Tag Archives: Farming

On A Farm in Northern Michigan, A Grateful Appaloosa Says Goodbye

Highs and Lows.  They’re part of a day on the farm.

The day started off with grey skies, chilling drizzle and wind.  And a call alerting us to the poor health of our Appaloosa mare Chinoek.   “Collicky,” our manager warned.  The vet was coming.  At the stable we peered into a stall at a long brown and white speckled face.  Chinoek, at 30, was no longer the proud, galloping steed who, with a flick of her head, could back off the herd.  She had been given medicine to settle her stomach.  She wore a navy blue blanket.  She gazed at us sadly, then limped to the bars of the stall, to Burton and me in turn.  We each reached in to give her a gentle scratch.  She lumbered to the center of her stall, bent her arthritic legs and  heaved with a thud to the sawdust laden floor.

That day we had agreed to host a trail ride on our farm as a fundraiser for The Front Porch restaurant in Ellsworth, MI, a tiny town hard hit by the last recession.  The Front Porch is unique and not just for its yummy American fries.   Begun and supported by several local churches, it operates on an unusual basis.  Diners pay what they can for breakfast and lunch–sometimes more; sometimes zero.  When only a few riders signed up for the trail ride, it was postponed–fortunately since it was a sad day around the barn.

Part of the event was a raffle.  A $500 cash prize was donated.  By the day of the drawing, all 1000 tickets were sold. Additional donations raised a total of $7000.  John, manager of the Hastings Funeral Home in Ellsworth and past president of The Front Porch, was the star ticket seller.  Early on he’d tried selling a ticket to a local man.  It was against his religion to gamble, the man said.  “Don’t look at it as gambling,” John parried.  “It’s a charity donation.”  The man reached for his wallet.  John started to write his name on the ticket.  The man objected.

John had recently conducted a funeral for someone who died in his young 50s, leaving behind a wife and six children.   The widow was struggling to support her family.  John wrote her name on the ticket.  Others joined in this effort, without ever informing the possible recipient.  By the end of the raffle, John had racked up 670 ticket sales.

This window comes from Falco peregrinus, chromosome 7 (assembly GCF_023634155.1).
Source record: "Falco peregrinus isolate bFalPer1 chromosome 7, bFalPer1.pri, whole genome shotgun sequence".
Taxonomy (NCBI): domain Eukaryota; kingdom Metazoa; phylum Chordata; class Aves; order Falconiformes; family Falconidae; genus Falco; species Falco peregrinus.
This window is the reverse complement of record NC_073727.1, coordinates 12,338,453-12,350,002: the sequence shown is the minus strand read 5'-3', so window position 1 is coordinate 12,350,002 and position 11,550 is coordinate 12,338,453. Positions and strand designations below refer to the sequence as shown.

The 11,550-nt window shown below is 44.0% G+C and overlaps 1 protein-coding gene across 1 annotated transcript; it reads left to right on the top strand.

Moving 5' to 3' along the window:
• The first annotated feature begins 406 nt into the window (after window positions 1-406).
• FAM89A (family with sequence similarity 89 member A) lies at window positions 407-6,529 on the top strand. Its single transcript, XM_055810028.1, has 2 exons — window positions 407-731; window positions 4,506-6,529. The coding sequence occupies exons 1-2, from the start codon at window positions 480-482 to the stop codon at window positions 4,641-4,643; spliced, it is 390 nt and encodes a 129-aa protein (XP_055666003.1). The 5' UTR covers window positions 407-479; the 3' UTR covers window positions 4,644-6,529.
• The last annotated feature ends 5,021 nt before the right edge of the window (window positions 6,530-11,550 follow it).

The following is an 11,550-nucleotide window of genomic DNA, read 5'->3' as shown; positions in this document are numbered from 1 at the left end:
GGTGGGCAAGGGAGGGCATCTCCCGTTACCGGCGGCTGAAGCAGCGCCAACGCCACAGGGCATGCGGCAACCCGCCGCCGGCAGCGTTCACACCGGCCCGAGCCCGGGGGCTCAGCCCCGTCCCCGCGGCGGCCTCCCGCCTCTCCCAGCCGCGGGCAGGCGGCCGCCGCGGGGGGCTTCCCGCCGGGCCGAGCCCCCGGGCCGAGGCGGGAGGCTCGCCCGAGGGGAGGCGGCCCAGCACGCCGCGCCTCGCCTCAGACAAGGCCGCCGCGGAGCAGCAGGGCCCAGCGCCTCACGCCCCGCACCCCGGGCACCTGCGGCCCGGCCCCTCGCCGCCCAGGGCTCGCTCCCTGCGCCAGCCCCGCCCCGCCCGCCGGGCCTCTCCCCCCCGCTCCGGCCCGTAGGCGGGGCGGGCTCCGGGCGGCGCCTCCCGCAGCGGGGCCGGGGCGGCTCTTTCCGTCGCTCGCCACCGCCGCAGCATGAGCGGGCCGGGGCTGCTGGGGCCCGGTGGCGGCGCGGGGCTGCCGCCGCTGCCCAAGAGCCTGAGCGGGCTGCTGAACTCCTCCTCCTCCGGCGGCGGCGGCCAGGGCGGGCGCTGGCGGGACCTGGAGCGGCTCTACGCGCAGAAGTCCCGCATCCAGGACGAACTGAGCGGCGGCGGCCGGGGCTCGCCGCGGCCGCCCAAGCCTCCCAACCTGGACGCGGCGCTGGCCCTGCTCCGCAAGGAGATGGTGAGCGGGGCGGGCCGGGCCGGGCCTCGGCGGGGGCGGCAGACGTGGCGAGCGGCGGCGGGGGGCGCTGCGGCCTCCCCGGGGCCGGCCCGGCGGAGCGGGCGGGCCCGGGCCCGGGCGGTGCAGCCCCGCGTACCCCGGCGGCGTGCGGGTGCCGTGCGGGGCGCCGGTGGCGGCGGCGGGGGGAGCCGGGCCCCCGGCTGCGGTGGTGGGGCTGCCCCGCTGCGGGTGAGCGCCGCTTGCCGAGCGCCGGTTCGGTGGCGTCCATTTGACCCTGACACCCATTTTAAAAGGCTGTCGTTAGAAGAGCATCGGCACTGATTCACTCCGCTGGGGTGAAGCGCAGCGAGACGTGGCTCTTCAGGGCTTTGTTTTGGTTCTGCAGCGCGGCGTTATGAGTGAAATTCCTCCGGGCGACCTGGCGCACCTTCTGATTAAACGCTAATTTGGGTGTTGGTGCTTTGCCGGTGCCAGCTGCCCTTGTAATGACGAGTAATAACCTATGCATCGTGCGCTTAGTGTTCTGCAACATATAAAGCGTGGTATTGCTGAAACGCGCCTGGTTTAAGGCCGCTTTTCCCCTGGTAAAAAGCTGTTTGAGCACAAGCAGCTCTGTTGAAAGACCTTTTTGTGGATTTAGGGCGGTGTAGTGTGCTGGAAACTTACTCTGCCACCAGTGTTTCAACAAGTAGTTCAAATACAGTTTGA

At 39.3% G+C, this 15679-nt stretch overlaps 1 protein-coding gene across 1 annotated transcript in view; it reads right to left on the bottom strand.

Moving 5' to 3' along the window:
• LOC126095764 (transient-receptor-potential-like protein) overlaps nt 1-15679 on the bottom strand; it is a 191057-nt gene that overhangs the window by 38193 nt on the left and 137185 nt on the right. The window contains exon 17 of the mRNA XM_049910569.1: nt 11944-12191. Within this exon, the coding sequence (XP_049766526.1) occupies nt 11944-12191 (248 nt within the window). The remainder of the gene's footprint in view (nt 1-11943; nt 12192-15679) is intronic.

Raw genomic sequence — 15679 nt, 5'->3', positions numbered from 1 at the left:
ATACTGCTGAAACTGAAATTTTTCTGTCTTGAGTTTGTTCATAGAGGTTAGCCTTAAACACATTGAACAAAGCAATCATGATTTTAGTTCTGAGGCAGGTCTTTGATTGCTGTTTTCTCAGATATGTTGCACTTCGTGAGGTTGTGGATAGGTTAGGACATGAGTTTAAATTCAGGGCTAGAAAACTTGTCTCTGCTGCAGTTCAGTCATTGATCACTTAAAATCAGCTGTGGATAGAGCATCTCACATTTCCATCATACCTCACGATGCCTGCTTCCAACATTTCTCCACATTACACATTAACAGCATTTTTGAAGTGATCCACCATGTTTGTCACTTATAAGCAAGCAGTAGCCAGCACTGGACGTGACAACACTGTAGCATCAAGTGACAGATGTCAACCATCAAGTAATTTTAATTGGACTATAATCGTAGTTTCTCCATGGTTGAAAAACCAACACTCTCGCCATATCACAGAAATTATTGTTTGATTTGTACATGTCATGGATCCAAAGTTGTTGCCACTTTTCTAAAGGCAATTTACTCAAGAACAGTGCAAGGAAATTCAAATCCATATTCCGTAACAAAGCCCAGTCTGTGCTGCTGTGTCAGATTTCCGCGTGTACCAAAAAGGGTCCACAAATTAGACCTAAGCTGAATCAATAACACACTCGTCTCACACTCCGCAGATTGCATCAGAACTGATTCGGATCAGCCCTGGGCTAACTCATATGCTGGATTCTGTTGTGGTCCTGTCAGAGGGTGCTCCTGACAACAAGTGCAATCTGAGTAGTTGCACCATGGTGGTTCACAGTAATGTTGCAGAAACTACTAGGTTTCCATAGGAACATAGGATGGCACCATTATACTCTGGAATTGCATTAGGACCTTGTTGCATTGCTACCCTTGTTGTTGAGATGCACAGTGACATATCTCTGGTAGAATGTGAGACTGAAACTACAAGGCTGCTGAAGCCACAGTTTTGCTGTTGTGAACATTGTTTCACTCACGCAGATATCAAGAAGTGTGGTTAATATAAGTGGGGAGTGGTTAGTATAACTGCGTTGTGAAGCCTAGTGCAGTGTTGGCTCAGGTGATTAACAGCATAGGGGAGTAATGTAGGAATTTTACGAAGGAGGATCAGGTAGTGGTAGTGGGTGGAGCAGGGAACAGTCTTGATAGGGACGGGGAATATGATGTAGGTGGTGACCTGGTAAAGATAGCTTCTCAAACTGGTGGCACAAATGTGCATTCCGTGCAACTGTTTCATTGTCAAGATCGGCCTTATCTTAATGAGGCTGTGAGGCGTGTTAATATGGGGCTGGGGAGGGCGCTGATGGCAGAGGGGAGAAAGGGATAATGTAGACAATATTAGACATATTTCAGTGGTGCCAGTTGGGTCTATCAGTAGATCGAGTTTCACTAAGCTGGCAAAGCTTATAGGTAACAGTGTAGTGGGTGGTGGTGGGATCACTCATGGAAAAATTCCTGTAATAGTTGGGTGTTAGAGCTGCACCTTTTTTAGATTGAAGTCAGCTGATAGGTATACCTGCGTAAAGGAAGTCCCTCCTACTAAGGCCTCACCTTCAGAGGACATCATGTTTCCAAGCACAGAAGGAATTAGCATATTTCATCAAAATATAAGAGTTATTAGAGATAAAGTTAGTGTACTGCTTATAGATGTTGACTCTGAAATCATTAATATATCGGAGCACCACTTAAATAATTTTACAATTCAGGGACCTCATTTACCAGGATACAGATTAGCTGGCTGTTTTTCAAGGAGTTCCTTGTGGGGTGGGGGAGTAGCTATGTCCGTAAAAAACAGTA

The drawing took place at our barn.  The winner turned out to be a retired woman who’d taught in the Ellsworth schools, as had her husband.  Their son was getting married soon.  She was thrilled to save the money for the church wedding.

Sara, the large animal vet, showed up.  Burton met her at Chinoek’s stall.  I didn’t have the heart to join him.  Winter was approaching.  Chinoek was suffering.  Sara had put down her sister the day before at a different barn.  She recommended the same for Chinoek.

Burton returned to the farmhouse and told me what had happened.  I said, “This morning when Chinoek came over to each of us, I had the feeling she was saying, ‘Goodbye.’”

“So did I,” Burton said.  “I mentioned it to Sara.  She said, ‘I don’t think she was saying goodbye.  I think she was saying thank you.’”

Now, it’s your turn …

Please send me your Godsign stories, big and small, about humans or animals. And, please, share this story with friends by using the blue-“f” Facebook icons or the envelope-shaped email icons. Invite friends to share their stories, too.

(And special thanks to jumpinghooves for the photo, today.)



4-H Club’s Famous, and Valuable, Pig

The Carousel 4-H Club in northwest Michigan lost a member and friend when Christa, 14, died in a traffic accident, along with her father, Dave.   In response, the 16 member group did what they do best.  They raised Ginger, a pig, in Christa’s memory, to help fund an education for Noelle, Christa’s surviving sister, also a club member.  They hoped to raise $5,000.

Club member Courtney, 14, wrote a letter to Bob, a Traverse City businessman.  Last year Bob had purchased the pig Courtney raised because she donated those funds to wounded warriors.   Courtney, whose best friend was Christa, alerted Bob to this year’s project.  Courtney simply saw Bob as a generous executive, successful in oil and gas exploration.  She didn’t know how her letter would affect him.

Courtney’s letter, Bob says, “struck a chord.”  When Bob was 9, his father was killed in a car accident.  His mom, a homemaker, took over her husband’s job as township treasurer.  Making $1600 a year, and receiving some social security benefits, she kept her family of 9 children going.  “The barber gave us free haircuts,” he says. “The grocer gave us dented cans. While we never had much, we had enough thanks to the generosity of others.”

After receiving Courtney’s letter, Bob started making calls. By the time of the auction, Bob says, “I was pretty sure we’d get the pig.”

Ginger, a red pig, was given Christa’s nickname.  (Christa had red hair.)  Ginger was the last animal to be auctioned.

Once the bidding began, most people in the packed arena were in tears. Their average action price for a pig had been about $3.50 per pound. But, bids for the 288 lb. animal kept climbing and settled at a record $71 a pound. Other donors made additional pledges. In all, 17 donors contributed. Ginger brought in $31,998.

“It just seemed like the right thing to do,” Bob said.  “I hope it will help lift the load.”

(Photo of the 4-H club by Heidi Misser. Used with permission.)